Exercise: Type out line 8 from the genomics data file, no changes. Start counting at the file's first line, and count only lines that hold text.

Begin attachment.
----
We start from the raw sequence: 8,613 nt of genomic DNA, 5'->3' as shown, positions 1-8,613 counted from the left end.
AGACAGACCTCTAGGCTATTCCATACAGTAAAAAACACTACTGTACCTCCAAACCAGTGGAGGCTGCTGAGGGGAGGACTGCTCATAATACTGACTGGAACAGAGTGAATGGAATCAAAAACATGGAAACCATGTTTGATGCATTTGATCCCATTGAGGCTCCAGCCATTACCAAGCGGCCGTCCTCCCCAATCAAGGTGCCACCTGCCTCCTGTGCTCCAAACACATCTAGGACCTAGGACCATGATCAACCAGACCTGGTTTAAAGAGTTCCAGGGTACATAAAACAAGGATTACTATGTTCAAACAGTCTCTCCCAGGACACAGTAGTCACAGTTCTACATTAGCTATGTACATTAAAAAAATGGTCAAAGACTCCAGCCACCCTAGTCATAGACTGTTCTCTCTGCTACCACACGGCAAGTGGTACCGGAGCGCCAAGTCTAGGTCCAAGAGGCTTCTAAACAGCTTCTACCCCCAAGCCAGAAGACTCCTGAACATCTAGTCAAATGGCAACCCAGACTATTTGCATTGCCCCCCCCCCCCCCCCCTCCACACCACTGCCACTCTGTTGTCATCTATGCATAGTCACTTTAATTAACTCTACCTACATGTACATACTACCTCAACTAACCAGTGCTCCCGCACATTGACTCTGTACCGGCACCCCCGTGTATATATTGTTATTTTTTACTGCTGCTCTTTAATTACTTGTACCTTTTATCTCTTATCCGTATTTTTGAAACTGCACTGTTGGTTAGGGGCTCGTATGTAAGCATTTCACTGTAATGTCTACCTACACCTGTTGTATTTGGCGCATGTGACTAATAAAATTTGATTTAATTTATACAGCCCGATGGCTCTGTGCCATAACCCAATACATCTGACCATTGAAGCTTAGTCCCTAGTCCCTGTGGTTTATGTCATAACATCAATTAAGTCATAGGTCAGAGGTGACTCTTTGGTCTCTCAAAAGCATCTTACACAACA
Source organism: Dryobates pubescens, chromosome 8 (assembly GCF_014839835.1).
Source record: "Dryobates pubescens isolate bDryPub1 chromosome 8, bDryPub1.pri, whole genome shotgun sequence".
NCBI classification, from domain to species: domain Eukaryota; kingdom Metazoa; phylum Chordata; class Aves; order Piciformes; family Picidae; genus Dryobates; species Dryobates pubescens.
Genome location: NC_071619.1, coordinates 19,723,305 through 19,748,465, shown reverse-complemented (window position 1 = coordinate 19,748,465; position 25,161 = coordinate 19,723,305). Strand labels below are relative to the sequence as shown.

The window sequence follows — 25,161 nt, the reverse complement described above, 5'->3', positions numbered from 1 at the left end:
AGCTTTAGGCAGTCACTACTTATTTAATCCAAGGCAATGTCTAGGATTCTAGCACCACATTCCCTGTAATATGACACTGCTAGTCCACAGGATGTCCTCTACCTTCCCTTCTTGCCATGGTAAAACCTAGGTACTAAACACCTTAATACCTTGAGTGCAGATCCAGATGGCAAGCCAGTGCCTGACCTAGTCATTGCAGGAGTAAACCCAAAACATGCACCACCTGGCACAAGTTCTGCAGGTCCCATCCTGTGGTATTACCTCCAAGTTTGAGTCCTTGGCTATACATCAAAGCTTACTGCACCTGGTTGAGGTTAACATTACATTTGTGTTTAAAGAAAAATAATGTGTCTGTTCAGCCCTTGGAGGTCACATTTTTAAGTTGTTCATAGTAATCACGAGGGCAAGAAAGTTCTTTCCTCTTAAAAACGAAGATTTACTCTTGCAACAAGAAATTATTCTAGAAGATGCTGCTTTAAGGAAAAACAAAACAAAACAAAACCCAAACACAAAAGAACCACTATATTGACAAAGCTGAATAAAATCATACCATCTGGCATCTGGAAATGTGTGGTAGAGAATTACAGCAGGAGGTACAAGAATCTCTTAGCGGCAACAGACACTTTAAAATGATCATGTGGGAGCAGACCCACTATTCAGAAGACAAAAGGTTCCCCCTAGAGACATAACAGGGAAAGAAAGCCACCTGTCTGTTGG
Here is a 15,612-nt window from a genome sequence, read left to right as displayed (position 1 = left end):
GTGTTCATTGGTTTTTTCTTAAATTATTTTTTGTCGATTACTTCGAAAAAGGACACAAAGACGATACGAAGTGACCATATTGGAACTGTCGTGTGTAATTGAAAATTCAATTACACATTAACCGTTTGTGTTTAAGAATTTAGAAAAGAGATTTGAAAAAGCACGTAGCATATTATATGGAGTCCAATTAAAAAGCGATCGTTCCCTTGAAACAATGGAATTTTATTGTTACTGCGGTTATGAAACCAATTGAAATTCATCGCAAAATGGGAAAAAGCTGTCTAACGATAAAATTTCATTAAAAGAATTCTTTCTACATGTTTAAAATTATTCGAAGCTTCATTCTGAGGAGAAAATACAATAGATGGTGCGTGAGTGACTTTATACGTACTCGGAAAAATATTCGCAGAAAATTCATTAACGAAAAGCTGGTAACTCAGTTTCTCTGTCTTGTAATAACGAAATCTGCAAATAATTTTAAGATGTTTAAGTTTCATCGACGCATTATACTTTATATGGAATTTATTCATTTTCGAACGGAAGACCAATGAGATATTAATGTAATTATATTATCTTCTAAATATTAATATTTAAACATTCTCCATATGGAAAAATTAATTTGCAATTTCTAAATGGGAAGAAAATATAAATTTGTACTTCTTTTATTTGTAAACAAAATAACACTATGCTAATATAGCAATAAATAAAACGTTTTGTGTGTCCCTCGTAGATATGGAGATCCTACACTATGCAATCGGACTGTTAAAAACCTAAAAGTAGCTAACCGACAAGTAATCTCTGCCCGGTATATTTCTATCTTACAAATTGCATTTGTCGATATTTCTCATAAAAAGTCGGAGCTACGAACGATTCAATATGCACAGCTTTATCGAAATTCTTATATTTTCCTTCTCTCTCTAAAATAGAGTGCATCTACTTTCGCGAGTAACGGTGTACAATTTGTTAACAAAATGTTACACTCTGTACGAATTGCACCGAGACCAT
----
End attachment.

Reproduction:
AGCTTTAGGCAGTCACTACTTATTTAATCCAAGGCAATGTCTAGGATTCTAGCACCACATTCCCTGTAATATGACACTGCTAGTCCACAGGATGTCCTCTACCTTCCCTTCTTGCCATGGTAAAACCTAGGTACTAAACACCTTAATACCTTGAGTGCAGATCCAGATGGCAAGCCAGTGCCTGACCTAGTCATTGCAGGAGTAAACCCAAAACATGCACCACCTGGCACAAGTTCTGCAGGTCCCATCCTGTGGTATTACCTCCAAGTTTGAGTCCTTGGCTATACATCAAAGCTTACTGCACCTGGTTGAGGTTAACATTACATTTGTGTTTAAAGAAAAATAATGTGTCTGTTCAGCCCTTGGAGGTCACATTTTTAAGTTGTTCATAGTAATCACGAGGGCAAGAAAGTTCTTTCCTCTTAAAAACGAAGATTTACTCTTGCAACAAGAAATTATTCTAGAAGATGCTGCTTTAAGGAAAAACAAAACAAAACAAAACCCAAACACAAAAGAACCACTATATTGACAAAGCTGAATAAAATCATACCATCTGGCATCTGGAAATGTGTGGTAGAGAATTACAGCAGGAGGTACAAGAATCTCTTAGCGGCAACAGACACTTTAAAATGATCATGTGGGAGCAGACCCACTATTCAGAAGACAAAAGGTTCCCCCTAGAGACATAACAGGGAAAGAAAGCCACCTGTCTGTTGG